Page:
John Maynard Keynes: "This is a nightmare, which will pass away with the morning. For the resources of nature and men’s devices are just as fertile and productive as they were. The rate of our progress towards solving the material problems of life is not less rapid. We are as capable as before of affording for everyone a high standard of life—high, I mean, compared with, say, twenty years ago—and will soon learn to afford a standard higher still. We were not previously deceived. But to-day we have involved ourselves in a colossal muddle, having blundered in the control of a delicate machine, the working of which we do not understand. The result is that our possibilities of wealth may run to waste for a time—perhaps for a long time."
Today’s news about income growth in 2015 is a welcome break from this trend, but does not yet overturn the general pattern that we have seen since 2007. The second benchmark I posit is income growth relative to that of earlier historical epochs. What this benchmark shows is that in the three decades following World War II, income growth was both much faster as well as more broadly shared than it has been since 1979.
Erdogan’s demand for a US-Turkey buffer zone in Syria is likely to prevent Kurdish autonomy and not fight ISIS, and enable the building of the Turkey-Qatar natural gas pipeline proposed back in 2009. With the proposed pipeline traveling through the Aleppo region—the same area for the buffer zone—the Turkey-Saudi-Qatar backed Army of Conquest would be able to establish a sunni salafist statelet in Syria and enable Ankara, Riyad and Doha to share in the future wealth of the pipeline...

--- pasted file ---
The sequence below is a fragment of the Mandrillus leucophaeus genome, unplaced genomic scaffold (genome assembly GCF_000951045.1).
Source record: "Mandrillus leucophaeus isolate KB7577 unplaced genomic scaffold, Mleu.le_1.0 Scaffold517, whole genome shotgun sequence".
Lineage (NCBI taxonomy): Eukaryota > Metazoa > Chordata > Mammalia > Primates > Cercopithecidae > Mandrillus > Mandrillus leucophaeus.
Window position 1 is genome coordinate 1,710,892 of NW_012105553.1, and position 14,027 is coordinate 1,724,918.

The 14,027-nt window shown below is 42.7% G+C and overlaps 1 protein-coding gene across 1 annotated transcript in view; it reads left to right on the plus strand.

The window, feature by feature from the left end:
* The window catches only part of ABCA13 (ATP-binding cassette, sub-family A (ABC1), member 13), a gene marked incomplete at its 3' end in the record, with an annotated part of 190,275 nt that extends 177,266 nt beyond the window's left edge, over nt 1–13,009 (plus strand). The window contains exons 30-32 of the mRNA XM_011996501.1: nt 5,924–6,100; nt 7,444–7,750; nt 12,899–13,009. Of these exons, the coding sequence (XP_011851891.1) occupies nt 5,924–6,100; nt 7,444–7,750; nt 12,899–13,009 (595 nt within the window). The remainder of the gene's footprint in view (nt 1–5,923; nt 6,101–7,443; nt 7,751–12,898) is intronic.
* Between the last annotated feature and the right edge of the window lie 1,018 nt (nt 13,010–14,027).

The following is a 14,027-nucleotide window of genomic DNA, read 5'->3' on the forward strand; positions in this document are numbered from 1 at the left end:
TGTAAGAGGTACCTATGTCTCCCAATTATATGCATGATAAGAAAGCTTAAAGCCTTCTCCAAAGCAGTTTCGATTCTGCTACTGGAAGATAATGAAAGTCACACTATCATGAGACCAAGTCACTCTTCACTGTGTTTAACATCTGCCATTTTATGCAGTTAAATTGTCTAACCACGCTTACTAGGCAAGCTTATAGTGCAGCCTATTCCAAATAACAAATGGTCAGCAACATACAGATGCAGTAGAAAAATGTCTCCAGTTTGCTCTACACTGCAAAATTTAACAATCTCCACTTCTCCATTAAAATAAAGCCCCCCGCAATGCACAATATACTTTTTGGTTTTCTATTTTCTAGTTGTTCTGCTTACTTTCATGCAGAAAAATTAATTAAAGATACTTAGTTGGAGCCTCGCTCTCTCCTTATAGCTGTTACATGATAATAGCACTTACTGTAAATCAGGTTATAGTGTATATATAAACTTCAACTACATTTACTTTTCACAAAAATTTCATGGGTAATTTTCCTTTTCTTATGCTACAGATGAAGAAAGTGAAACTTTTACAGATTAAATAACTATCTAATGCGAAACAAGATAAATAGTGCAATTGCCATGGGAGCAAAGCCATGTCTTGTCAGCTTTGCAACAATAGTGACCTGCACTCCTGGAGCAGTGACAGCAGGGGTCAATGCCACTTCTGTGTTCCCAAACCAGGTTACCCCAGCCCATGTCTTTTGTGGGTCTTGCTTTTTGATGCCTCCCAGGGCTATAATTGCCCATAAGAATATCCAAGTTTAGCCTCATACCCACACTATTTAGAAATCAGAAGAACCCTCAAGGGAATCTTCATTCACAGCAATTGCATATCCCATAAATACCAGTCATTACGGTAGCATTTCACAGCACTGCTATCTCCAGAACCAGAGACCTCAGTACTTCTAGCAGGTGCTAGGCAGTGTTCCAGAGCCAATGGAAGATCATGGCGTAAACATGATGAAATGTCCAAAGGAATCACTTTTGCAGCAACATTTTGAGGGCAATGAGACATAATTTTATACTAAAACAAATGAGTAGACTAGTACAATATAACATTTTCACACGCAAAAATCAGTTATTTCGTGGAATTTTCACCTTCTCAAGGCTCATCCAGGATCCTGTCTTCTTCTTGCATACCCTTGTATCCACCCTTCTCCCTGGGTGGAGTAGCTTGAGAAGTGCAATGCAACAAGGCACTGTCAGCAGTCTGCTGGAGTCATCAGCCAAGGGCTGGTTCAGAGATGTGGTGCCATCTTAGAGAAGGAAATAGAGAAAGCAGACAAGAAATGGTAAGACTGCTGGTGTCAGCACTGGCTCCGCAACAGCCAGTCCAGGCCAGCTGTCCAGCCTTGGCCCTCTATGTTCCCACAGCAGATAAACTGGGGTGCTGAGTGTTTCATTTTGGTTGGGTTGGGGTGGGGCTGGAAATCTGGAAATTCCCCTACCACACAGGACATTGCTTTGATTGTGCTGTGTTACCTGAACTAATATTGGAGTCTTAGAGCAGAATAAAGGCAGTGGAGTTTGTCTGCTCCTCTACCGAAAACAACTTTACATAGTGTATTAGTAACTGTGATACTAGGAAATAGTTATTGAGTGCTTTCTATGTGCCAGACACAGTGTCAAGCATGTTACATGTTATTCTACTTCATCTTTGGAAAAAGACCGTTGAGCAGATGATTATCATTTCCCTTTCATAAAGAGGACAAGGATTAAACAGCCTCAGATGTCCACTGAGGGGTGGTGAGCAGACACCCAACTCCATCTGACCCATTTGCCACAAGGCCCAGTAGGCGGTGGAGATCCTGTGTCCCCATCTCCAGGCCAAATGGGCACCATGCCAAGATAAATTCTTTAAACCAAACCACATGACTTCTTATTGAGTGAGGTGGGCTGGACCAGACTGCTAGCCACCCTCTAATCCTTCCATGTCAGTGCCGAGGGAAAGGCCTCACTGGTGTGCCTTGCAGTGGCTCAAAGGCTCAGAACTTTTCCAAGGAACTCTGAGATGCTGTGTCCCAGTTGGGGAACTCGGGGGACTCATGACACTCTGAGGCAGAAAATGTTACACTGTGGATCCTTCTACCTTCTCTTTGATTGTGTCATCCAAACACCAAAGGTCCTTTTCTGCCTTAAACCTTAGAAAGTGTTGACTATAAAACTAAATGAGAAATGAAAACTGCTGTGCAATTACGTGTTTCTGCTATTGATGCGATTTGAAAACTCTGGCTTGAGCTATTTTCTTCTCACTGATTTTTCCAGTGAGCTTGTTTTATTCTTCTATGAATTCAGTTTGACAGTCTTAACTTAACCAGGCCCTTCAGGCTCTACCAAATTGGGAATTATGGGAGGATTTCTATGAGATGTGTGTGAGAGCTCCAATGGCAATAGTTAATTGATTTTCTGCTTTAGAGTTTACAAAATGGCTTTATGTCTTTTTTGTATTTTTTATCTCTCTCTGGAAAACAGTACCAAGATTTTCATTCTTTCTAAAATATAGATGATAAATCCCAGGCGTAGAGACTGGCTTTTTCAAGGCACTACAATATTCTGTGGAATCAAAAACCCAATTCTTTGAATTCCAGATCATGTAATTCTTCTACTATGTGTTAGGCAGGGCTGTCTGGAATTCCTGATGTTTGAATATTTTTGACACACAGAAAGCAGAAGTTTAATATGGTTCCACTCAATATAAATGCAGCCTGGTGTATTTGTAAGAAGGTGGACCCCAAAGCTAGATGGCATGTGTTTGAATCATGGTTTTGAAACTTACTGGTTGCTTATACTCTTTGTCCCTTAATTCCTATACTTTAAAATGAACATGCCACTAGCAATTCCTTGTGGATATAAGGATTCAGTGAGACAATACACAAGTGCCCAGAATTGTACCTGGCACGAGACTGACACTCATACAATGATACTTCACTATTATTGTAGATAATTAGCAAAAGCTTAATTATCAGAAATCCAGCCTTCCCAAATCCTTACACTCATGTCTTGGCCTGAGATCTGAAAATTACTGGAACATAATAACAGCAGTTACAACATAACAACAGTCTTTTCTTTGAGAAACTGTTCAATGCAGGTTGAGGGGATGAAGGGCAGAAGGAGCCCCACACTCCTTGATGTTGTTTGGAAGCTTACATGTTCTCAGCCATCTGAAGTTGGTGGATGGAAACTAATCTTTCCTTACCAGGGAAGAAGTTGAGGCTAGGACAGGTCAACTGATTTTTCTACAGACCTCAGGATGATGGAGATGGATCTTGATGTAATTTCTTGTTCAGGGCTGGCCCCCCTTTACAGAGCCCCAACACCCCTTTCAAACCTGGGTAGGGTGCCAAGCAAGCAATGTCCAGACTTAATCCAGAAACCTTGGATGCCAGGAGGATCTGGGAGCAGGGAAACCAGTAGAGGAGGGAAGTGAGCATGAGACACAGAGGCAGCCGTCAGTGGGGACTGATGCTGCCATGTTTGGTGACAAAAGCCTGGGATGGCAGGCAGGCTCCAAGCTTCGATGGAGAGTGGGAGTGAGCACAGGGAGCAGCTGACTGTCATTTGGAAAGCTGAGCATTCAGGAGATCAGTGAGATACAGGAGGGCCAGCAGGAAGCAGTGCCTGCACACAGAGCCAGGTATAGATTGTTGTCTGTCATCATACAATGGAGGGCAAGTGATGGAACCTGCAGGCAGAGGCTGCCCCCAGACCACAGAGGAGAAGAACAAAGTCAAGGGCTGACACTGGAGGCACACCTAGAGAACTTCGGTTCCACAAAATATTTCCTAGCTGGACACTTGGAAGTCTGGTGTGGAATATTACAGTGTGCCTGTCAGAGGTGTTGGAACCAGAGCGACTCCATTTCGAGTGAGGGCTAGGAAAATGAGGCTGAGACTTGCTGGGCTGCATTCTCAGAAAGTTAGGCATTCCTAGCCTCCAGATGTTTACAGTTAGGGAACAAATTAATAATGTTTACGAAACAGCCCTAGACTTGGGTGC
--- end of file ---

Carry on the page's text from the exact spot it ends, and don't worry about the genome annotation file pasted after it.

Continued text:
Thus, even if the Saudi/Qatar/Turkey backed Army of Conquest can control just enough land in Syria for a salafist statelet to build the Qatar-Turkey pipeline, then these sunni states can finally realize their pipeline dream.
Writing in Armed Forces Journal4, Major Rob Taylor joined numerous other pundits in observing that the Syrian civil war is actually a pipeline war over control of energy supply, with Saudi Arabia, Qatar and Turkey needing to remove Assad “so they can control Syria and run their own pipeline through Turkey.” “Saudi Arabia and Qatar, as well as al Qaeda and other groups, are maneuvering to depose Assad and capitalize on their hoped-for Sunni conquest in Damascus. By doing this, they hope to gain a share of control over the ‘new’ Syrian government, and a share in the pipeline wealth.” Even if it includes Turkey surreptitiously supporting ISIS5 against Assad. ISIS also benefits from the aggressive Turkish onslaught against PKK—the most effective boots on the ground fighting ISIS. United by their mutual hatred of the Kurds, Turkey also sat back and watched ISIS pound the YPG in Kobani last year. If Kurds had connected along Turkey's border and formed an autonomous region, plans for the Qatar-Turkey pipeline via Saudi Arabia would be completely destroyed. It is not surprising that Turkish officials drew a line from Aleppo to Kobani as a buffer zone and the US agreed to their demands.